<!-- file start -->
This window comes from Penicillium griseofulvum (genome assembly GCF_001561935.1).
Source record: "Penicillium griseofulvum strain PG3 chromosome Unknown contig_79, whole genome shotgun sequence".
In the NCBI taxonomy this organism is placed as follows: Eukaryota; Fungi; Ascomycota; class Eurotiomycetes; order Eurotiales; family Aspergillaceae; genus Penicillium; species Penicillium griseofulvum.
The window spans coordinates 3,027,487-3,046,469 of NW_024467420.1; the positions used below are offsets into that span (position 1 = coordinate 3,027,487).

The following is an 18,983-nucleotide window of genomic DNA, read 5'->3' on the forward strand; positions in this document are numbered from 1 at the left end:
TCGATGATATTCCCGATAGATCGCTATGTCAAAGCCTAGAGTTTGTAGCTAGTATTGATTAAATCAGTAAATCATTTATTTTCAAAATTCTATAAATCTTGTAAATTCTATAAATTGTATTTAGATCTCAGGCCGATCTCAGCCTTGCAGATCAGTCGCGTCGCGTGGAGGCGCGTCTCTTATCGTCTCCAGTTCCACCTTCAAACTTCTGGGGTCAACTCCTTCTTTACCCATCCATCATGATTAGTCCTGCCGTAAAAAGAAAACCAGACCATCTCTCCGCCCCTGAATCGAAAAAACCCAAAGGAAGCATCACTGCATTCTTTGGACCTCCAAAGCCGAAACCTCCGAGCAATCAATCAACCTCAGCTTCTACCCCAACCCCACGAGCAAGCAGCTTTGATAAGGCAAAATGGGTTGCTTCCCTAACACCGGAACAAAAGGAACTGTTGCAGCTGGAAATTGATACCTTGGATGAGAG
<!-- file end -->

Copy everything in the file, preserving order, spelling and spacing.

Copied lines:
This window comes from Penicillium griseofulvum (genome assembly GCF_001561935.1).
Source record: "Penicillium griseofulvum strain PG3 chromosome Unknown contig_79, whole genome shotgun sequence".
In the NCBI taxonomy this organism is placed as follows: Eukaryota; Fungi; Ascomycota; class Eurotiomycetes; order Eurotiales; family Aspergillaceae; genus Penicillium; species Penicillium griseofulvum.
The window spans coordinates 3,027,487-3,046,469 of NW_024467420.1; the positions used below are offsets into that span (position 1 = coordinate 3,027,487).

The following is an 18,983-nucleotide window of genomic DNA, read 5'->3' on the forward strand; positions in this document are numbered from 1 at the left end:
TCGATGATATTCCCGATAGATCGCTATGTCAAAGCCTAGAGTTTGTAGCTAGTATTGATTAAATCAGTAAATCATTTATTTTCAAAATTCTATAAATCTTGTAAATTCTATAAATTGTATTTAGATCTCAGGCCGATCTCAGCCTTGCAGATCAGTCGCGTCGCGTGGAGGCGCGTCTCTTATCGTCTCCAGTTCCACCTTCAAACTTCTGGGGTCAACTCCTTCTTTACCCATCCATCATGATTAGTCCTGCCGTAAAAAGAAAACCAGACCATCTCTCCGCCCCTGAATCGAAAAAACCCAAAGGAAGCATCACTGCATTCTTTGGACCTCCAAAGCCGAAACCTCCGAGCAATCAATCAACCTCAGCTTCTACCCCAACCCCACGAGCAAGCAGCTTTGATAAGGCAAAATGGGTTGCTTCCCTAACACCGGAACAAAAGGAACTGTTGCAGCTGGAAATTGATACCTTGGATGAGAG